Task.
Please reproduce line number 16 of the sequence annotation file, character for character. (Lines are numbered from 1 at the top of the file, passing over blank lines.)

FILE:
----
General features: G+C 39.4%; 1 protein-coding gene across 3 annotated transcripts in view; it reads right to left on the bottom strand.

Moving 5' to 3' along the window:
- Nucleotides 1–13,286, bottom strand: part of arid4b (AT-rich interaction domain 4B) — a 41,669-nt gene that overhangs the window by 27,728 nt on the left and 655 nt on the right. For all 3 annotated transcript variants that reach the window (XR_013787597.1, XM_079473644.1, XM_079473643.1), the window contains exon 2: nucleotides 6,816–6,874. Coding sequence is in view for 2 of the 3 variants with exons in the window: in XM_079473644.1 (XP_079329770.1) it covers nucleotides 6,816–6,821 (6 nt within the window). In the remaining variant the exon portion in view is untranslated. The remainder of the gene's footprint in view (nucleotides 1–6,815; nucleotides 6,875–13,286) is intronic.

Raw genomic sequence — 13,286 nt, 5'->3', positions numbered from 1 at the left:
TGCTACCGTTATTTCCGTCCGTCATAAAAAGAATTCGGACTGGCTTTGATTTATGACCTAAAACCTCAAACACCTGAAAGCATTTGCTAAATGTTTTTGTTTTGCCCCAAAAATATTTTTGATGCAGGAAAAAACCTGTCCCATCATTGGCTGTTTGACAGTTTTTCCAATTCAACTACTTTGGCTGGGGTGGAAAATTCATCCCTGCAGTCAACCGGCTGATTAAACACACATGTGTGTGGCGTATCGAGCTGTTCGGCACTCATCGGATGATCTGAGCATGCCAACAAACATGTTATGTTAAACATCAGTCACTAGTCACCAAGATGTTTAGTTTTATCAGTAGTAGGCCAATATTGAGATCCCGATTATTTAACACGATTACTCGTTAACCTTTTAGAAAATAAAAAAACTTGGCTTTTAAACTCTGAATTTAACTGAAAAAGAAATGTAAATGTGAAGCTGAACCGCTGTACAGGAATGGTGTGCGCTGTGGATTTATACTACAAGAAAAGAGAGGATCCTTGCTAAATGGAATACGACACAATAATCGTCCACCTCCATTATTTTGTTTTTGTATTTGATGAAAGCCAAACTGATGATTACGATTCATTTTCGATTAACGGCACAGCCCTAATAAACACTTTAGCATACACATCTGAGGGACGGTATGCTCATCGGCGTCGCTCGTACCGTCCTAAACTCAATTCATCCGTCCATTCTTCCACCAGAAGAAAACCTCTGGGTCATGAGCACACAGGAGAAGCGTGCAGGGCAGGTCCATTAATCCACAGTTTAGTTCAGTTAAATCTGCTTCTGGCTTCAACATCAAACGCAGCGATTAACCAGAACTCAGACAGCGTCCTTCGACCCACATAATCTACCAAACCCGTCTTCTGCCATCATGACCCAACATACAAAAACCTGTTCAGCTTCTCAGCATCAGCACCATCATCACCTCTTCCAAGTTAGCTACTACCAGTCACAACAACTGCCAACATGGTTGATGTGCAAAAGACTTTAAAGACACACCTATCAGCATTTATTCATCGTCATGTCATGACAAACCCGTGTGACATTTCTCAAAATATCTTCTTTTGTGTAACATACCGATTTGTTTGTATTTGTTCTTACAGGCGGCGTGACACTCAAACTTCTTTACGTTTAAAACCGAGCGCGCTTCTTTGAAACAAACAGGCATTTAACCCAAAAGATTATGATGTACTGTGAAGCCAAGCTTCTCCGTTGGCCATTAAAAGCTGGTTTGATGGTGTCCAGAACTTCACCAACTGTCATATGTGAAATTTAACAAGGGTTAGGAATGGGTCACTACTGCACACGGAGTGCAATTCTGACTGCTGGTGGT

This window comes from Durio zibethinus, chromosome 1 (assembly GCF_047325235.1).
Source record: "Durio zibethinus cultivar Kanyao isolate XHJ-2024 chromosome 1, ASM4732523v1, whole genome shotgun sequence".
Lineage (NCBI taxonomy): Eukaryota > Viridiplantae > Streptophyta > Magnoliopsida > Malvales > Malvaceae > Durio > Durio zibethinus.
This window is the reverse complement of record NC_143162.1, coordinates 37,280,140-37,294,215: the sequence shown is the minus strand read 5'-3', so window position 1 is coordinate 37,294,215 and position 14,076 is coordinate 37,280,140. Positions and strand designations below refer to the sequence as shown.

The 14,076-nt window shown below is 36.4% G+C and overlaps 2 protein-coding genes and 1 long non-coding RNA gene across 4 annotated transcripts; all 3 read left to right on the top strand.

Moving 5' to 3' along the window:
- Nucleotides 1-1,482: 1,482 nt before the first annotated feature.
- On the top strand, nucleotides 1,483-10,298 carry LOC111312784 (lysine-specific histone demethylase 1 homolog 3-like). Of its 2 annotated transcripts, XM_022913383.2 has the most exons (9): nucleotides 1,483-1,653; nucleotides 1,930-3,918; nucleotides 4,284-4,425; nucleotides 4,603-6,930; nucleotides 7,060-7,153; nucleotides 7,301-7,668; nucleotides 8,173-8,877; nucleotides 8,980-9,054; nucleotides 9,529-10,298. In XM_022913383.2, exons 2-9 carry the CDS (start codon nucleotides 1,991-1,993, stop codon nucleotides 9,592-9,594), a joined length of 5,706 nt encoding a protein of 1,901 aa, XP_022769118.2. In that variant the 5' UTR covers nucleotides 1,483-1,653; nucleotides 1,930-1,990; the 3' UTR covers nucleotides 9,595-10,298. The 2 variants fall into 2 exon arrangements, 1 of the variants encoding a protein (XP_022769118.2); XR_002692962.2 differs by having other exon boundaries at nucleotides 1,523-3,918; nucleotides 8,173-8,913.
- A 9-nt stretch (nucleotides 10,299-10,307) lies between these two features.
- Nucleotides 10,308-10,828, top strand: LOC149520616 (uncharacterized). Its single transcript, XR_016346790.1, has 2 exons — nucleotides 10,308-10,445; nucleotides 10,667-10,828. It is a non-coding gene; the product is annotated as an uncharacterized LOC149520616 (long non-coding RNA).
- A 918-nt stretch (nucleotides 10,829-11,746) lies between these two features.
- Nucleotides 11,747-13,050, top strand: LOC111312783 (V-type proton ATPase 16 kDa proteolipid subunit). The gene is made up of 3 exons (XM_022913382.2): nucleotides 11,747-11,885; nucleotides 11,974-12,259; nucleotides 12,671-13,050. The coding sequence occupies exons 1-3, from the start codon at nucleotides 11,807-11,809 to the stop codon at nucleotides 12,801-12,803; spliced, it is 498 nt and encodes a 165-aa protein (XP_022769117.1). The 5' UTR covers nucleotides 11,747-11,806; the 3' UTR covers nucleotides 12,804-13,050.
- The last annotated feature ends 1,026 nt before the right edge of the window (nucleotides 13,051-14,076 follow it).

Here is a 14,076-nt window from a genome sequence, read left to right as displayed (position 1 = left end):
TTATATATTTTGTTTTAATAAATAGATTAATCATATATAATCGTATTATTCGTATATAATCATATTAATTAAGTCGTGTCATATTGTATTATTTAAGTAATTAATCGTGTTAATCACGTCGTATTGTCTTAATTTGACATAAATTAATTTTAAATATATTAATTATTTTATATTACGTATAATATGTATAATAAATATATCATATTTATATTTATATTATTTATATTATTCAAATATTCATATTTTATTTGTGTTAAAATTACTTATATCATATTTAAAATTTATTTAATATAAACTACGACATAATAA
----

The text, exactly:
- A 918-nt stretch (nucleotides 10,829-11,746) lies between these two features.